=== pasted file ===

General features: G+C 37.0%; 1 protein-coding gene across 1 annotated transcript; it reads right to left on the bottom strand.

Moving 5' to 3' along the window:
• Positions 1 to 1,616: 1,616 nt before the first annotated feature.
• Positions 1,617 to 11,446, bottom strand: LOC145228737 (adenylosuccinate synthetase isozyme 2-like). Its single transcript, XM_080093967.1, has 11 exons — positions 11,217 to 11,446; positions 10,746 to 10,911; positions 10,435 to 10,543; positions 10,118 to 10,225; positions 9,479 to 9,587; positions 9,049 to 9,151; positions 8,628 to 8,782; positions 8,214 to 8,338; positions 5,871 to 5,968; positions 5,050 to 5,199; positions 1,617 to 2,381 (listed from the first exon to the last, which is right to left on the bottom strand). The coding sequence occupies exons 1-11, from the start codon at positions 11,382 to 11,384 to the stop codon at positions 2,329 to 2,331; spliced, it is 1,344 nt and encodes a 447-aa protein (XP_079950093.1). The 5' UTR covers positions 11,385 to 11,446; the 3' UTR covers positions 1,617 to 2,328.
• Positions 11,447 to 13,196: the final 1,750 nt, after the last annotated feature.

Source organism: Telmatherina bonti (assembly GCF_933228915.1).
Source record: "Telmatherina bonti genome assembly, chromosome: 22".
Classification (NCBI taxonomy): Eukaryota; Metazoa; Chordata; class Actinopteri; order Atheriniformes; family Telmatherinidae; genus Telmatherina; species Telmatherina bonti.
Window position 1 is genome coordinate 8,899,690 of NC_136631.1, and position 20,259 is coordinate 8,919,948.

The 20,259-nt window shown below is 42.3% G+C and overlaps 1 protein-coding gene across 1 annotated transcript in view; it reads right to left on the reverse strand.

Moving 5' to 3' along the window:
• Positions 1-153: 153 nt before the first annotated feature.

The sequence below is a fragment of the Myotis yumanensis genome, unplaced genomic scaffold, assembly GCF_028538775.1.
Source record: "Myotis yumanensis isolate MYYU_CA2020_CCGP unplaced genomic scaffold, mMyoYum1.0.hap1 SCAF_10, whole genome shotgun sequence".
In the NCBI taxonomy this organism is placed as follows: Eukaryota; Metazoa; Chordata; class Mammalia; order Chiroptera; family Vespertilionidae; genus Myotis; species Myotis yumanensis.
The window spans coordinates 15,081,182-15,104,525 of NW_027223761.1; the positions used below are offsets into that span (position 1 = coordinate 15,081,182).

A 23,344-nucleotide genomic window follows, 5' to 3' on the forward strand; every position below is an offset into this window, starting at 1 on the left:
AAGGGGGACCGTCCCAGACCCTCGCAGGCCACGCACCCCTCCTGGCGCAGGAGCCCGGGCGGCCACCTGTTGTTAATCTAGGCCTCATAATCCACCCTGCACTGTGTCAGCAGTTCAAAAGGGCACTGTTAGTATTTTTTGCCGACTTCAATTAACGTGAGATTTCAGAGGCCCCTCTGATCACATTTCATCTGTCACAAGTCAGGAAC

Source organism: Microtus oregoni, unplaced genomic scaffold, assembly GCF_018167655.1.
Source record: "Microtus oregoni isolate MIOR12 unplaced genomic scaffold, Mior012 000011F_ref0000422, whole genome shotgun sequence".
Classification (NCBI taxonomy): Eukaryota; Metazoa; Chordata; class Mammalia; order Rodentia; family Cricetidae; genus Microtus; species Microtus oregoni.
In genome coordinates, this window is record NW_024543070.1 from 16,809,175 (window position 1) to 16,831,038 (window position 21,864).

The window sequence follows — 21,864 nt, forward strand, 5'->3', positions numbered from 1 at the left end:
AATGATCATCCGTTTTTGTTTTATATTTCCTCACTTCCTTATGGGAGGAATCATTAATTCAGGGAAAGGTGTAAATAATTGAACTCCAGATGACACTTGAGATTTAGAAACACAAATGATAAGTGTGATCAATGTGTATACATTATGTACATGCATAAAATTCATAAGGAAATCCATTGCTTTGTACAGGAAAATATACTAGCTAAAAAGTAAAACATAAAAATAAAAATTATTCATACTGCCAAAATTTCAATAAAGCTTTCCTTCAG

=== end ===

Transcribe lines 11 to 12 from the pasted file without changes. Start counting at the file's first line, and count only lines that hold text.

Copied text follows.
Moving 5' to 3' along the window:
• Positions 1-153: 153 nt before the first annotated feature.